Devoted to dogs
As the coffee grinder whirs and patrons rush in and out of a bustling Starbucks, a service dog in training sleeps on the tile floor while its trainer, Charlie Dibb of Eagle Point, sings its praises.
"I swear they don't have spines," Dibb joked as he admired the Labrador, named Elliott, and the dog's ability to not only remain calm but sleep in the busy store.
Elliott is the fourth dog that Dibb, who graduates Friday from St. Mary's School, has trained for Guide Dogs for the Blind. Dibb has devoted more than 11,000 hours for the nonprofit organization since his freshman year, and because of that he is one of two recipients of Mary Francis of Assisi Award for Community Service, as well as the U.S. President's Lifetime Achievement Award for Community Service.
To Dibb, the awards are nice, but community service is simply part of his daily routine.
"The hours start to feel like just a number after a certain amount of time," he said. "It stacks up pretty quickly."
Dibb explained that St. Mary's School students must devote 100 hours in community service over their junior and senior years, but he wanted to find something meaningful for the requirement.
"Most people try to shoot a bit higher than (100 hours) for various awards, scholarship opportunities, et cetera," Dibb said. "At the start of high school, I was just looking for something that would mean something."
Dibb said training guide dogs requires a high level of commitment.
"Everyone in the family needs to be on board," he said. It helps to have a backup, Dibb added, particularly as a high school student, so when necessary, he leans on his mother, Sandee Dibb.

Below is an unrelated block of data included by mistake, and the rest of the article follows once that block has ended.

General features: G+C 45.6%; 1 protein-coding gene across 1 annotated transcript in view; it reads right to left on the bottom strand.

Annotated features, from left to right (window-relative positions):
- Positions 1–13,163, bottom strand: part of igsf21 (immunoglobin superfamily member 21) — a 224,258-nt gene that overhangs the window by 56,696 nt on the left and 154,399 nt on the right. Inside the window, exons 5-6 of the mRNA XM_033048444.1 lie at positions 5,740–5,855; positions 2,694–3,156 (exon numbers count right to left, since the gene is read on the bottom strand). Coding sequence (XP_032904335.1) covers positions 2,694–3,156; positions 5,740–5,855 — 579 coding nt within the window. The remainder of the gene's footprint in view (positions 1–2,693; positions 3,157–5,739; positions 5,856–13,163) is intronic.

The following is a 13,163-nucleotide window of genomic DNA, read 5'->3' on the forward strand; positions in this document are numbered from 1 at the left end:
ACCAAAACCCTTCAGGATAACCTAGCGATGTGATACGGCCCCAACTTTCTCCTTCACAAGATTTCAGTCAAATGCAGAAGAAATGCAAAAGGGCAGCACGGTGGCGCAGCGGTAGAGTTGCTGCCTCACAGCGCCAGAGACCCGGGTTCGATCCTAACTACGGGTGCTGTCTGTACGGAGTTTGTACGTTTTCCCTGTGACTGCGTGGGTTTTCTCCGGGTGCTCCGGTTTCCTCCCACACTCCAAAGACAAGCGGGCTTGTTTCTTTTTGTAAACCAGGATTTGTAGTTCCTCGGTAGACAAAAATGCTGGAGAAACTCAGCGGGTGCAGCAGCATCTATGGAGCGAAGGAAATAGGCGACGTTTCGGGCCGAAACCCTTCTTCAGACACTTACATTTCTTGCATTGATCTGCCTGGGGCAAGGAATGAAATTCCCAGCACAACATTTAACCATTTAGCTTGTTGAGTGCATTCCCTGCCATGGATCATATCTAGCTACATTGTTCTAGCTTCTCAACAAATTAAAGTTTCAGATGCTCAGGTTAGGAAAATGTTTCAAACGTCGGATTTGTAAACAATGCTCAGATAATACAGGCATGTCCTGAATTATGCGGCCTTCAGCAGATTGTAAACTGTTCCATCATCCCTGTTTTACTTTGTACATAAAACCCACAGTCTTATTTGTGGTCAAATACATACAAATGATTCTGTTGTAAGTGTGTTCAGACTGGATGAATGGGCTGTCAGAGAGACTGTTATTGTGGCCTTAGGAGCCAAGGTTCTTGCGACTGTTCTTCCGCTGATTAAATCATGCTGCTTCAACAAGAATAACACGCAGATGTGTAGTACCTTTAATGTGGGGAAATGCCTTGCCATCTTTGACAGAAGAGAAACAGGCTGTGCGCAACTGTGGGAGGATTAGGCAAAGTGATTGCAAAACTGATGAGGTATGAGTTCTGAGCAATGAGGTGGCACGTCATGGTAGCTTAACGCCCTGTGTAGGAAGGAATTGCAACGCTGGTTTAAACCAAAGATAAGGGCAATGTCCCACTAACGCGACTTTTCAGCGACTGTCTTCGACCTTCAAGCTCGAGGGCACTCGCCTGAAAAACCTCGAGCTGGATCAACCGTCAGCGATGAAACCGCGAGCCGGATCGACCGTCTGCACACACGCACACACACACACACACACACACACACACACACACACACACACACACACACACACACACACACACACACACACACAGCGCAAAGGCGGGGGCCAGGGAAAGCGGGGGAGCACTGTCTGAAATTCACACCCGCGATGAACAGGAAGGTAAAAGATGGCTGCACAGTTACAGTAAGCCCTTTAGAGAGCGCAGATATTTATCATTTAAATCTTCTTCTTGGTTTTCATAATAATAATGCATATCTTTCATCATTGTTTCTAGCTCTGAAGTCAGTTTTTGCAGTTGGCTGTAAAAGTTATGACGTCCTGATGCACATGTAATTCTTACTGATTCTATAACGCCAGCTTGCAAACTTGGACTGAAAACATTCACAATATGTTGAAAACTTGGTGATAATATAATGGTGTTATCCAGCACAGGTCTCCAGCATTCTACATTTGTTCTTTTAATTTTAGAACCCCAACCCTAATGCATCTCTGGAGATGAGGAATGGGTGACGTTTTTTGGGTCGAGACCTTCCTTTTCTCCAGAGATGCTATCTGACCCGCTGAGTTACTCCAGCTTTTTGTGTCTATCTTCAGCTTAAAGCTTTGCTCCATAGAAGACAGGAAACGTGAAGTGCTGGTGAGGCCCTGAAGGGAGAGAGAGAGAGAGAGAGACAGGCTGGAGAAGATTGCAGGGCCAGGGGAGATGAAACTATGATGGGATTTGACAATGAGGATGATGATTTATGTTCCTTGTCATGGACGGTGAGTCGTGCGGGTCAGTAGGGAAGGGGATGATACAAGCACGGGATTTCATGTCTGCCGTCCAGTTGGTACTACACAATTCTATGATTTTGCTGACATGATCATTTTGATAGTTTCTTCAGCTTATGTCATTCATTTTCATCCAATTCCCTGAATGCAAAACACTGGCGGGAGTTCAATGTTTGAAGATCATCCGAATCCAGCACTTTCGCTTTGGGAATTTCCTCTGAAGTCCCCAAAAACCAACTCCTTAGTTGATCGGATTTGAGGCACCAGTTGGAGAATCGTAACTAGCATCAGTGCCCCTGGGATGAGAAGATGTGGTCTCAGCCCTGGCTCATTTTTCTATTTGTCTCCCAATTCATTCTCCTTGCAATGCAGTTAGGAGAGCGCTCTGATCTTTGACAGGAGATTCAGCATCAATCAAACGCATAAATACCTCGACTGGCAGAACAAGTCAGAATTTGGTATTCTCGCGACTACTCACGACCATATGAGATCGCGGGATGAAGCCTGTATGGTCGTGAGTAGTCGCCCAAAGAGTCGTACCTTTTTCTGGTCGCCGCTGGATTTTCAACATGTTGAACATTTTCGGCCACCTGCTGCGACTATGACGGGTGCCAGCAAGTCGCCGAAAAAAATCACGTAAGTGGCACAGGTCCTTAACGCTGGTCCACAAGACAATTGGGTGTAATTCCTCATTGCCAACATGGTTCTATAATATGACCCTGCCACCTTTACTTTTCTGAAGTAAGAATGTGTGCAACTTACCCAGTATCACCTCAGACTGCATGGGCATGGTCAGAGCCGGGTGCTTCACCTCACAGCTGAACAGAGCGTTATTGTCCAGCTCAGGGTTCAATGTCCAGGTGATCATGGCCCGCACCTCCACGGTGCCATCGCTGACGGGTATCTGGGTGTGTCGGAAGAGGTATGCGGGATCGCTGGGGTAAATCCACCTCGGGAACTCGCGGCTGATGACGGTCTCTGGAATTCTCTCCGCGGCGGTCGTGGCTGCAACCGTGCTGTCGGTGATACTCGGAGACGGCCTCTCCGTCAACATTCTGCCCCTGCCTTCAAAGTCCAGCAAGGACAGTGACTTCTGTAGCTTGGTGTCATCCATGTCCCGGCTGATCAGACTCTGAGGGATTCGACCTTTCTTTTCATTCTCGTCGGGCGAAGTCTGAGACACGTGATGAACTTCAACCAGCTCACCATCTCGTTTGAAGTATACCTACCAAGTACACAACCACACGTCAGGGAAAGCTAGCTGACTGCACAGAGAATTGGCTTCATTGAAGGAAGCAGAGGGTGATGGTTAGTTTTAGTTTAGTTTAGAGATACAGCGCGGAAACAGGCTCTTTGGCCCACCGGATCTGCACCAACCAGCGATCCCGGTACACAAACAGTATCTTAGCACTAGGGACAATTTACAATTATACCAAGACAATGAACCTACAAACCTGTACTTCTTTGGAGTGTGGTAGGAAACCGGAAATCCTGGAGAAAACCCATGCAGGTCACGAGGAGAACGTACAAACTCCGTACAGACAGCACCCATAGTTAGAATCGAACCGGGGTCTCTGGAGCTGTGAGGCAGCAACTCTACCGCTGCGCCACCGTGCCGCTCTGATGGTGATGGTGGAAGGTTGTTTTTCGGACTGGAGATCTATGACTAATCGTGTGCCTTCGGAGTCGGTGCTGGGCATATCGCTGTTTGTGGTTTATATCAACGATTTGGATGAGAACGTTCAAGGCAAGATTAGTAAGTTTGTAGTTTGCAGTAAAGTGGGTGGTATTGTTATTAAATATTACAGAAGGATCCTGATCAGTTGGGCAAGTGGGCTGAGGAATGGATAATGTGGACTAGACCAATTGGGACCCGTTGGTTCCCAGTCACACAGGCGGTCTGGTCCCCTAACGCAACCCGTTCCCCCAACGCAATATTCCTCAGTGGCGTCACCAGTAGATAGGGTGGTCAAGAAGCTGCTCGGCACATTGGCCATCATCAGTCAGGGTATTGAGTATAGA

"If I need to do a lab at school, I can't bring him with me," he said. "On the other hand, you can't be a complete homebody."
Dibb takes a puppy bred for the program when it's about 6 weeks old and acclimates it to respond calmly to stimuli that typically excites an animal, such as groups of strangers, restaurants or traffic. Over the course of a year to a year-and-a-half, the dogs are prepared for the next training phase.
"Our job is to desensitize them," Dibb said. "(We're) gradually increasing the stressors until they're lying down in a coffee shop."
Even with careful breeding and volunteers' best efforts, not every dog becomes a guide dog, Dibb said. About 45 percent of dogs make it to the next step, and only one of Dibb's dogs, Reuben, is currently helping the blind. His family adopted the first dog he trained, Montego.
"They're very stringent about which dogs get to make it into the program," said Dibb, who is thinking about studying biology at Whitman College in Walla Walla, Wash., where he plans to start in the fall.
"I'm doing this more as community service and a side thing than a career path," he said as he handed Elliott a treat for keeping calm in the coffee shop.
Once he heads off to college, he intends to retire his leash and treat bag, at least for his freshman year.
"College is going to be many new experiences," he said. "The whole town smells ever-so-slightly of sweet onions."
Reach newsroom assistant Nick Morgan at firstname.lastname@example.org.